In 1938, Wendell Willkie, a wealthy utilities executive and a Democrat, became disenchanted with the New Deal policies of President Franklin D. Roosevelt and their effects on the utilities industry. He agreed to debate Assistant U.S. Attorney General Robert Jackson on the issue of Free Enterprise on national radio. Willkie wooed conservatives with his stronger than expected performance. With that one appearance, an attendant draft movement began among Republican activists for Willkie to run for the GOP Presidential nomination in 1940. The movement picked up steam, and Willkie pocketed the GOP nomination on the sixth ballot at the Republican National Convention. However, he lost the General election to Roosevelt.
Two Democratic Presidential candidates also used a single issue (in their roles as Committee Chairmen) as a springboard for a Presidential candidacy. In 1950, while television was in its infancy, U.S. Senator Estes Kefauver (D-TN) was Chairman of a Special U.S. Senate Committee that held hearings on organized crime. While many Americans did not own a television, some stores placed a television in their window so that Americans could watch these high-profile hearings. Many Americans became entranced watching as mobsters and politicians testified before the Committee. The hearings made Kefauver a household name. Kefauver ran for the Democratic Presidential nomination in 1952 and defeated incumbent President Harry S. Truman in the New Hampshire Primary. Truman subsequently bowed out of the race. Kefauver went on to win 12 of the 15 primaries. However, at that time, primary voters had little power, and the high command preferred Illinois Governor Adlai Stevenson who was able to muster the nomination on the third ballot.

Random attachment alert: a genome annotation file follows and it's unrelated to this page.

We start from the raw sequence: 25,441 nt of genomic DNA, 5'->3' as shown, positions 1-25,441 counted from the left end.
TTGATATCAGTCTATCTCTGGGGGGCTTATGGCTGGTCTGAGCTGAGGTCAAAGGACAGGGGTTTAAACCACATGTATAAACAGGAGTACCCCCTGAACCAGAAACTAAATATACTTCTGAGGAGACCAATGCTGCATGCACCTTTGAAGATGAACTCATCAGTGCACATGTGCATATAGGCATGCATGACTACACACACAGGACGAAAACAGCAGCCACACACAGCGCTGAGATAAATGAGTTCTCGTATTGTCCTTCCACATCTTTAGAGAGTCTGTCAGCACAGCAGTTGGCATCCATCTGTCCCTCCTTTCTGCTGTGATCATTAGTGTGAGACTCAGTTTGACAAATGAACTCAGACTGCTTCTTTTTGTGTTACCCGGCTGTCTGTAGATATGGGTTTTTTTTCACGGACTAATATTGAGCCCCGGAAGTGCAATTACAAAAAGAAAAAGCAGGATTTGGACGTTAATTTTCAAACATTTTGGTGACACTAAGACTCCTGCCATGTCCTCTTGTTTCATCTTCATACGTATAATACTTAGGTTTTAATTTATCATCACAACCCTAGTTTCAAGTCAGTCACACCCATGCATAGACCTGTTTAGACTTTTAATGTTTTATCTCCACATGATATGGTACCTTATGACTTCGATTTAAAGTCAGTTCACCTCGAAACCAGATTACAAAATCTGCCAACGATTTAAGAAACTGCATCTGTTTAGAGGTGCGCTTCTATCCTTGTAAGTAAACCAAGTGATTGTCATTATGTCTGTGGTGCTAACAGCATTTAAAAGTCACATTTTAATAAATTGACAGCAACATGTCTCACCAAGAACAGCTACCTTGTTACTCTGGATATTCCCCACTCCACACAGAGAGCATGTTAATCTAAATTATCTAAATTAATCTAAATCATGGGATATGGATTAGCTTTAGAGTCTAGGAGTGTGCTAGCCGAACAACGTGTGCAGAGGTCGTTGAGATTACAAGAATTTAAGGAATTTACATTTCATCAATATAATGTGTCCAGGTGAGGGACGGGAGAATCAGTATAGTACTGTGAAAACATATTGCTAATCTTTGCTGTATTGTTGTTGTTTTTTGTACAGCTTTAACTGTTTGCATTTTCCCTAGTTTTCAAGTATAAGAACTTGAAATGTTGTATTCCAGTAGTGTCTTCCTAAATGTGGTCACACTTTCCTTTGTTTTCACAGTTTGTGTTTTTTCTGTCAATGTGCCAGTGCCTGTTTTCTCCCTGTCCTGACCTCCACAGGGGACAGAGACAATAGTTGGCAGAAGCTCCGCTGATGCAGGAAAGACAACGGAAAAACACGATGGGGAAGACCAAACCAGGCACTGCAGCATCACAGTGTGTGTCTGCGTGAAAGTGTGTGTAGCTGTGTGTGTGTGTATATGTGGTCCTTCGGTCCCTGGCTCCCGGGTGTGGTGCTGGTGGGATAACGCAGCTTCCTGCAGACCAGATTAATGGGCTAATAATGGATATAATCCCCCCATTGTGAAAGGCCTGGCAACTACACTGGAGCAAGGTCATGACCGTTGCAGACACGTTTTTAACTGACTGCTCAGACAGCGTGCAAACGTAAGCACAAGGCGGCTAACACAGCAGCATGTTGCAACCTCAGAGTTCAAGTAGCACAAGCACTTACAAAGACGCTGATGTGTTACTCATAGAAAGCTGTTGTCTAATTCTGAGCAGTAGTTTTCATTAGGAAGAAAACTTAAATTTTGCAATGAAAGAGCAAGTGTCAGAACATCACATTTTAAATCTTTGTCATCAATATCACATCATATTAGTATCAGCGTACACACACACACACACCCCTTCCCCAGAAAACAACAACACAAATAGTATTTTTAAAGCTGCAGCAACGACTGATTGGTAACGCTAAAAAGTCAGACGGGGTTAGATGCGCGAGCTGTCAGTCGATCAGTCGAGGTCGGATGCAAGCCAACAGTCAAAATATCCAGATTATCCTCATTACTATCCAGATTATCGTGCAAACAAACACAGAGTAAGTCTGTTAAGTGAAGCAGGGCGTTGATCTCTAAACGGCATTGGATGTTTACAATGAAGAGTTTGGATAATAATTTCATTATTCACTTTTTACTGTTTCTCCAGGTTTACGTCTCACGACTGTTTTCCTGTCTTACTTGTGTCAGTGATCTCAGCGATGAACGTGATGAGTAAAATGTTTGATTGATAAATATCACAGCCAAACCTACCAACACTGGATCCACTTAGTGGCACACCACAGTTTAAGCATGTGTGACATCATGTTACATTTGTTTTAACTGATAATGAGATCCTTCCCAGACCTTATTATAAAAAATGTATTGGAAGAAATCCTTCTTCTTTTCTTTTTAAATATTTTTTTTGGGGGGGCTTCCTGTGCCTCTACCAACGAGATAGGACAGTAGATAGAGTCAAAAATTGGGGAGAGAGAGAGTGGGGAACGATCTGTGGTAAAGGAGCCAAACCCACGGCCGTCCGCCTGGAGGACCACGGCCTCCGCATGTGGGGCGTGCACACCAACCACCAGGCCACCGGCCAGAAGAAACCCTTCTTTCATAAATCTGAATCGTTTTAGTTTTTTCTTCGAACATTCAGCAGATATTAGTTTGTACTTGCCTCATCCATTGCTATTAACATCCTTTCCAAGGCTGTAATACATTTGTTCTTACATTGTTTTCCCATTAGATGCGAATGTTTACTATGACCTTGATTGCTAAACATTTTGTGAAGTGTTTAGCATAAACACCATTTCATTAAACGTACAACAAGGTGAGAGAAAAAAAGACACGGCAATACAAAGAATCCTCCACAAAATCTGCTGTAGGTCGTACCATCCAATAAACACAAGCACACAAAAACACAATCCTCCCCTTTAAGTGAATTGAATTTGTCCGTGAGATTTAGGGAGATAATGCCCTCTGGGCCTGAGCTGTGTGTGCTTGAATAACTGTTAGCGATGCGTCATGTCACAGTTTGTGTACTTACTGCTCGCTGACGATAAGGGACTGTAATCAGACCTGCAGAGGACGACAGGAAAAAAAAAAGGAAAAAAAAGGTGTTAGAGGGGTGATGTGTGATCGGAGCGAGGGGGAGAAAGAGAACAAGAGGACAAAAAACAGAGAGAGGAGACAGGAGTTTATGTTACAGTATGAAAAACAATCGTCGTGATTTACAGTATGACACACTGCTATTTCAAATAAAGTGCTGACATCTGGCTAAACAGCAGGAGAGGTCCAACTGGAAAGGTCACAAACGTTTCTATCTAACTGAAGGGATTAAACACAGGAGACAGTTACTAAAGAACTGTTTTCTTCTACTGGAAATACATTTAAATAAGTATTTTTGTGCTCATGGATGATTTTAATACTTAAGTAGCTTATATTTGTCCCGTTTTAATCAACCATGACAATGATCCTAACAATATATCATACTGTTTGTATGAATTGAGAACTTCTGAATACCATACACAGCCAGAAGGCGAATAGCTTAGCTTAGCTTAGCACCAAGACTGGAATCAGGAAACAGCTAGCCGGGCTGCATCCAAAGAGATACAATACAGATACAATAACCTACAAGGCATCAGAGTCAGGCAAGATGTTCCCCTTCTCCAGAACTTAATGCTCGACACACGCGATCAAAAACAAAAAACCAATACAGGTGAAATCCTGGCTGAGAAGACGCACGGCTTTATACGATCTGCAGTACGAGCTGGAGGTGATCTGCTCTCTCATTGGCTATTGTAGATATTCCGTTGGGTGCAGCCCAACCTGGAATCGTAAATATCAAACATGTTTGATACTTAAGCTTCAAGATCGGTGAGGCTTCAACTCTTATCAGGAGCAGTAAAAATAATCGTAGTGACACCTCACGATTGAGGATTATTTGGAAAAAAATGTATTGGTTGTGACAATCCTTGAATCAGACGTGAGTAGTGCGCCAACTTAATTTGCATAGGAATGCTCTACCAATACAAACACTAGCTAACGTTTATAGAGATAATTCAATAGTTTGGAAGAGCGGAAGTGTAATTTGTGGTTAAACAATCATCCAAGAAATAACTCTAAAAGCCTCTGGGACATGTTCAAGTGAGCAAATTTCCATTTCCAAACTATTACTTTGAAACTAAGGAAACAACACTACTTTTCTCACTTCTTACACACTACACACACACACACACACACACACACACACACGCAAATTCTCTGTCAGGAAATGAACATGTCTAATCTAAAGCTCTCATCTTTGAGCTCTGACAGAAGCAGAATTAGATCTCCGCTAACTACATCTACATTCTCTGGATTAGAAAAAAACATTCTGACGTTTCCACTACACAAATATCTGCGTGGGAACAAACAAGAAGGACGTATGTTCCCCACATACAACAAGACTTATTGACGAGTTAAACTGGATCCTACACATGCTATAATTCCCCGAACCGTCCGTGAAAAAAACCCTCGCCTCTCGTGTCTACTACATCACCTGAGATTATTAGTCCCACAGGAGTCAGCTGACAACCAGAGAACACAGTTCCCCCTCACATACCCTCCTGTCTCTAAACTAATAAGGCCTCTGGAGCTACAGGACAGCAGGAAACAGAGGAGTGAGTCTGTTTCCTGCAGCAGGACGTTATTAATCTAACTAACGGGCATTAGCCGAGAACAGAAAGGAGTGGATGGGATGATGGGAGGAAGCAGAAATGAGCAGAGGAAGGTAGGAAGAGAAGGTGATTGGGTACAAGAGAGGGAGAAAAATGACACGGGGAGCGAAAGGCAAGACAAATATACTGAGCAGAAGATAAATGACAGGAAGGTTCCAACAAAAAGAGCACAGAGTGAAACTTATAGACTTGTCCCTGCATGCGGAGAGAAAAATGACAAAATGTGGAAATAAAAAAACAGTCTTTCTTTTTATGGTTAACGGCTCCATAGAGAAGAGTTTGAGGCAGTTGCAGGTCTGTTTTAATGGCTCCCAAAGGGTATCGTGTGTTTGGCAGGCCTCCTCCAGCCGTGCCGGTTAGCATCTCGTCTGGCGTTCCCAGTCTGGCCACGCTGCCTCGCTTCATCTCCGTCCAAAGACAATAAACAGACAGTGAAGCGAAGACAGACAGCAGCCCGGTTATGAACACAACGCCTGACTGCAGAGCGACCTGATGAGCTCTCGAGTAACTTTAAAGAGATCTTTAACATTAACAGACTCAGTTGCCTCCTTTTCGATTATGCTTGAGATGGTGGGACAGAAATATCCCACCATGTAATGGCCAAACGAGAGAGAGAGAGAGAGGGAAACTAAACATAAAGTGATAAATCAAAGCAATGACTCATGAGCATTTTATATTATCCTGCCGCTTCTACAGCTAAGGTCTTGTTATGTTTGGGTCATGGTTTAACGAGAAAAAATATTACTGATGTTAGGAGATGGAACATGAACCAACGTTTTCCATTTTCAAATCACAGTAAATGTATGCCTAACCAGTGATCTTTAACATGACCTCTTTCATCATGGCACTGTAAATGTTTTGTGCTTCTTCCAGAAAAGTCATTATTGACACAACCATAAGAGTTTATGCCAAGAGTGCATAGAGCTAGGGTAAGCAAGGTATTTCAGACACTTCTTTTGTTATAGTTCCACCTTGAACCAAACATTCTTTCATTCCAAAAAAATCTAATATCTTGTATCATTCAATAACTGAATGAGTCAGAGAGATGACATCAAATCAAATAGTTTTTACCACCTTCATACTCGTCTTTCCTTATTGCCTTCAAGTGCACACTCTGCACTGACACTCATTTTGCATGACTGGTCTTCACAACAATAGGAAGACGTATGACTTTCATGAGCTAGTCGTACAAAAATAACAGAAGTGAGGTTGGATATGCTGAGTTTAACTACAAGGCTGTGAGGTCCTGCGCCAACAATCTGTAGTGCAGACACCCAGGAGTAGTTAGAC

Similarly, in 1975, U.S. Senator Frank Church (D-ID), also the chairman of a Special U.S. Senate Committee, launched hearings into abuses by U.S. In. The hearings were launched after revelations by Seymour Hersh in The New York Times that U.S. intelligence agencies had been engaged in covert actions to assassinate foreign leaders, had engaged in illegal wiretapping of Americans, and had opened citizens' mail. Church excoriated the intelligence agency's illicit activities, and branded some agents "rogue elephants." This led to President Gerald R. Ford signing Executive Order 11905, which promulgated: "No employee of the United States Government shall engage in, or conspire to engage in, political assassination."
The hearings made Church an exemplar of truth to some on the left and led to a Church candidacy for the Democratic Presidential nomination in 1976. In his announcement speech in Idaho City, ID, Church sagaciously used the national fame he had accrued from the hearings. He bellowed: "It is a leadership of weakness and fear which permits the most powerful agencies of our government - the CIA, the FBI, and the IRS - to systematically ignore the very law intended to protect the liberties of the people."
While there was a brief bump of momentum for Church (winning Democratic primaries in Idaho, Montana and Nebraska), his entrance into the race in March of 1976 was too late to stop the eventual nominee, former Georgia Governor Jimmy Carter. However, the hearings did propel Church to be considered as a potential Vice Presidential nominee. However, Carter skipped over Church for U.S. Senator Walter Mondale (D-MN.)
Scott Walker is one of a very small number of Presidential candidates to have been catapulted into the national spotlight by a single galvanizing issue or event. Walker's challenge to public sector unions struck a nerve with rank-and-file Republicans, as well as with Libertarian-oriented Tea Party voters and GOP benefactors.